The field of psychology has come a long way since the 1800s with its origins integrating knowledge from the prominent thinkers in philosophy and physiology of the time. Over centuries, the field of psychology has continued to evolve through rigorous scientific study, proving itself valid as an essential discipline in the understanding and healing of the mental aspects of our human condition. By 2018, most health care providers realize the importance of psychology in the healing of their patients, and many have become just as attuned to the need for a psychology consult as the need for lab work or x-rays.
Physicians are in a unique position to witness some of the worst situations affecting our health. Because the body and mind are interdependent, when a person’s physical health is at risk often their mental health is vulnerable as well. From this perspective, many doctors see psychologists as needed only in the most serious of circumstances. Yet, can a psychologist help in more minor or temporary situations or even in preventative care? Absolutely.
Let’s consider the physician who has the knowledge, training and skill to initiate exploratory surgery to identify the source of a physical symptom, yet, after considering the factors involved and severity of the symptoms, may not recommend this course of action at all, but instead suggest a less invasive approach. Psychologists are similarly trained to explore and understand the processes that contribute to symptoms interfering with a person’s mental well-being. However, a psychologist’s clinical doctoral training and ethics training is also designed to prepare them for collaborating with a client to identify their own goals and to understand when more intensive psychotherapy is not necessary to improve life satisfaction. Instead, a more solution-focused approach is what is desired and useful for many people.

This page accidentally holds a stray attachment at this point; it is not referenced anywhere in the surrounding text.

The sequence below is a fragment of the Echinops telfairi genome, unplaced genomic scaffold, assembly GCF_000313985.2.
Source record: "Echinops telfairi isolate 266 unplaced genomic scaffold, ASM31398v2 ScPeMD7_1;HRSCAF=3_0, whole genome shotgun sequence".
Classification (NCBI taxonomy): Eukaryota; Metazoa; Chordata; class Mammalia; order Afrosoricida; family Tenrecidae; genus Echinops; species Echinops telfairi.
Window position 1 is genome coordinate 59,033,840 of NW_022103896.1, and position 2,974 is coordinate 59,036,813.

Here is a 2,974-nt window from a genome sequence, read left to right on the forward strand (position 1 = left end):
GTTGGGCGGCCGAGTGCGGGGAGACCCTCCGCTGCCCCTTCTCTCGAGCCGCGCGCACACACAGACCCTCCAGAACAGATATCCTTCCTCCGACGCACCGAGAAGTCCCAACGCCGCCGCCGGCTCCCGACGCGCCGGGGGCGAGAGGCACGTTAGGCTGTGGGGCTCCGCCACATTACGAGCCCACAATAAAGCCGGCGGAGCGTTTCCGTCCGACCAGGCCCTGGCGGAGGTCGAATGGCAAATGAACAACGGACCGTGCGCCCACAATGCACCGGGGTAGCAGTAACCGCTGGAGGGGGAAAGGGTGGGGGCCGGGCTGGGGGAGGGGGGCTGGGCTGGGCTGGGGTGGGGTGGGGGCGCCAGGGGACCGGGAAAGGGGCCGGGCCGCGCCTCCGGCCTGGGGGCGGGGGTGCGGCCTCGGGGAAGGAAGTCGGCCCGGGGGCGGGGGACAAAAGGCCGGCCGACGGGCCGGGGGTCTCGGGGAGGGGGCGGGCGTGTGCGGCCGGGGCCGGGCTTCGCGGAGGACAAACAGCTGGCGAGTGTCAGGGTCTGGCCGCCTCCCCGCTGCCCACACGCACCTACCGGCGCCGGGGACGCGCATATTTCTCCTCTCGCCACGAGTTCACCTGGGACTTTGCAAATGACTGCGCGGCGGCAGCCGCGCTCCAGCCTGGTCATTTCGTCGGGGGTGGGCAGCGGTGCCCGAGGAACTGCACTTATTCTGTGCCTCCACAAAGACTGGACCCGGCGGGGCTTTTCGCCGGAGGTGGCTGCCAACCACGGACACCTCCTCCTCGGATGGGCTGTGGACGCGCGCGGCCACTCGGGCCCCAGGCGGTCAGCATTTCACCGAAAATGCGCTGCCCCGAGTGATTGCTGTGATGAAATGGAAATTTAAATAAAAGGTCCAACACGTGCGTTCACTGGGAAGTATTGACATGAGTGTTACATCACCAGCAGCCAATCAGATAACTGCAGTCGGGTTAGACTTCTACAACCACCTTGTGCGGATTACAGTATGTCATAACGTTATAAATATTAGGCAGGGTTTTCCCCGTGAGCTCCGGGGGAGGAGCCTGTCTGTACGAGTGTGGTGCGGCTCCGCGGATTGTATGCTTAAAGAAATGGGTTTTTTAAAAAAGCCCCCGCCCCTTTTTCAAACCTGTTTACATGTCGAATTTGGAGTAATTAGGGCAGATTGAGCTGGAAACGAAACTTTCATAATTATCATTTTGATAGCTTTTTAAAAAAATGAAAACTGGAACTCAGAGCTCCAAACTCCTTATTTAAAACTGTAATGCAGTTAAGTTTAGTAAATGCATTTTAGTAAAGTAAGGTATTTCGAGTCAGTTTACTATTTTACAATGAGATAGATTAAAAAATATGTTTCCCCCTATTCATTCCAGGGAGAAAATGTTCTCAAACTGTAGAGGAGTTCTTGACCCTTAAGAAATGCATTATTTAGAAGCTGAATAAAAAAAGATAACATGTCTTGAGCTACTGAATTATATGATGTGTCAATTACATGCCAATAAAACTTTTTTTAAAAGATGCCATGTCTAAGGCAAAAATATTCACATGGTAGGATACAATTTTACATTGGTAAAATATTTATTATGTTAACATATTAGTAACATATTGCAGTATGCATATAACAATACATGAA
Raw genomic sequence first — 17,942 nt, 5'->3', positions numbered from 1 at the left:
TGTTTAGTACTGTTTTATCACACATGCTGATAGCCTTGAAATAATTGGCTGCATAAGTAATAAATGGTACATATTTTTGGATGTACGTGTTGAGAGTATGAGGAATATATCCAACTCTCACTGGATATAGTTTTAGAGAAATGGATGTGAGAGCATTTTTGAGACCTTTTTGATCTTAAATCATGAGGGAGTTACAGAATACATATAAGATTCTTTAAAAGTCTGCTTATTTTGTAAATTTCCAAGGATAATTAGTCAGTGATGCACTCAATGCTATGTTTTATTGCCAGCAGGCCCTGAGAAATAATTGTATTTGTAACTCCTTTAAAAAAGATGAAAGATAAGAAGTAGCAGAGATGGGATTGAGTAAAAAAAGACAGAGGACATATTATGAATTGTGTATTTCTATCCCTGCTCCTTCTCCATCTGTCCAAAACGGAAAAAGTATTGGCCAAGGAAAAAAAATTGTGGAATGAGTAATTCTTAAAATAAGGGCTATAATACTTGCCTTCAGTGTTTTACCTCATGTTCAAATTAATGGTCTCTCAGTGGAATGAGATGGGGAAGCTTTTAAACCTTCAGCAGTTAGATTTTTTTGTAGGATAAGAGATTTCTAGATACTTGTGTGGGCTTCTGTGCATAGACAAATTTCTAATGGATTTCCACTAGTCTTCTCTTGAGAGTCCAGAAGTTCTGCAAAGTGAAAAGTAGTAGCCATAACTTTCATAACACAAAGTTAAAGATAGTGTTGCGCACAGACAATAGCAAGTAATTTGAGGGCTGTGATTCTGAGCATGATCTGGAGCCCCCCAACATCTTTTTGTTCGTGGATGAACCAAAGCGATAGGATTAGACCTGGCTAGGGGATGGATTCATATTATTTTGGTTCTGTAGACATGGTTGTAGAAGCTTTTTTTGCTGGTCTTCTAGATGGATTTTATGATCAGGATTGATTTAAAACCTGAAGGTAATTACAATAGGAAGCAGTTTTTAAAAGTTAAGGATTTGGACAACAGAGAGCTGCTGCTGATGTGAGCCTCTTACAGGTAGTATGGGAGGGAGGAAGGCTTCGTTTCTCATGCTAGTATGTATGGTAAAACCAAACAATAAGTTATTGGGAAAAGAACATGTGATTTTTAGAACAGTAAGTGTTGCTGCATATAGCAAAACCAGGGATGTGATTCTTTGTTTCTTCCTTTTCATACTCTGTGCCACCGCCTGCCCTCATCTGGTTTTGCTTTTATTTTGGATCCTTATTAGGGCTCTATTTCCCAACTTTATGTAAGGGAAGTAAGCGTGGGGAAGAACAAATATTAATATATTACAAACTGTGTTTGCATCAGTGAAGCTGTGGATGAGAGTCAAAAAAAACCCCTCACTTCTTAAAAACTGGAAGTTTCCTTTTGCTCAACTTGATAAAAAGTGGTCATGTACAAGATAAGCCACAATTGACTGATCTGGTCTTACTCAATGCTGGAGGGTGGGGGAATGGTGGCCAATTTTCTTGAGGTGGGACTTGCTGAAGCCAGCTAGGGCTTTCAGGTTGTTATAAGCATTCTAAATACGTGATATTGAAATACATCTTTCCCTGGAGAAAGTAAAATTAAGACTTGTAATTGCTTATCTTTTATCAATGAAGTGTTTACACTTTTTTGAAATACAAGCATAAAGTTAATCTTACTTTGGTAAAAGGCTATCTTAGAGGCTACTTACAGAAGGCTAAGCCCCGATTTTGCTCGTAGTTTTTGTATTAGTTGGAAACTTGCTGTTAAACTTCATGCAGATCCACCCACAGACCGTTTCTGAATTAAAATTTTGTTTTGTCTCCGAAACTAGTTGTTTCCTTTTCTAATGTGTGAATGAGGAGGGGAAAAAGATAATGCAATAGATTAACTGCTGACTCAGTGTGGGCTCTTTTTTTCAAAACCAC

Solution-focused therapy is a brief approach to psychotherapy, not dissimilar from the currently popular concept of life-coaching. In solution-focused therapy a psychologist and client take a collegial approach focusing predominantly in the present and goals for the future, discussing history only to the degree necessary for a clear understanding of the client’s concerns. Examples of goals appropriate for solution-focused approaches include stress management, time management, life satisfaction, improving organizational skills, communication skills, professional development and career enhancement, assertiveness training, breaking habits and improving productivity. In this therapeutic approach, the work focuses on the client’s strengths, thoughts and actions, identifying patterns they wish to change and overcoming obstacles in order to achieve goals.
While psychologists can certainly provide this type of solution-focused “coaching” therapy, we are also trained to do more in-depth work when indicated and requested. This is true in our Fort Myers practice, Associates in Family Psychology (fampsych.com), where my partners, Dr. Shari Chrovian and Dr. Amy Mulholland and I, along with our psychologist team, Dr. Ana Leticia Lopes, Dr. Eric Howard, Dr. Michael Ghali and Dr. Joseph Coppolo, are available to discuss approaches that might be helpful for optimizing your effectiveness as a physician and your overall life satisfaction. If you are interested in learning more about this opportunity made available to you via the Physician Wellness Program offered to members of the Lee County Medical Society, call your participating psychologists’ office and discuss with their office manager the type of approach you are looking for.
Originally published in part in: Calkins, Cori. "A Case for Solution-Focused Therapy." Sept. 2018. Lee County Medical Society Bulletin,42:7.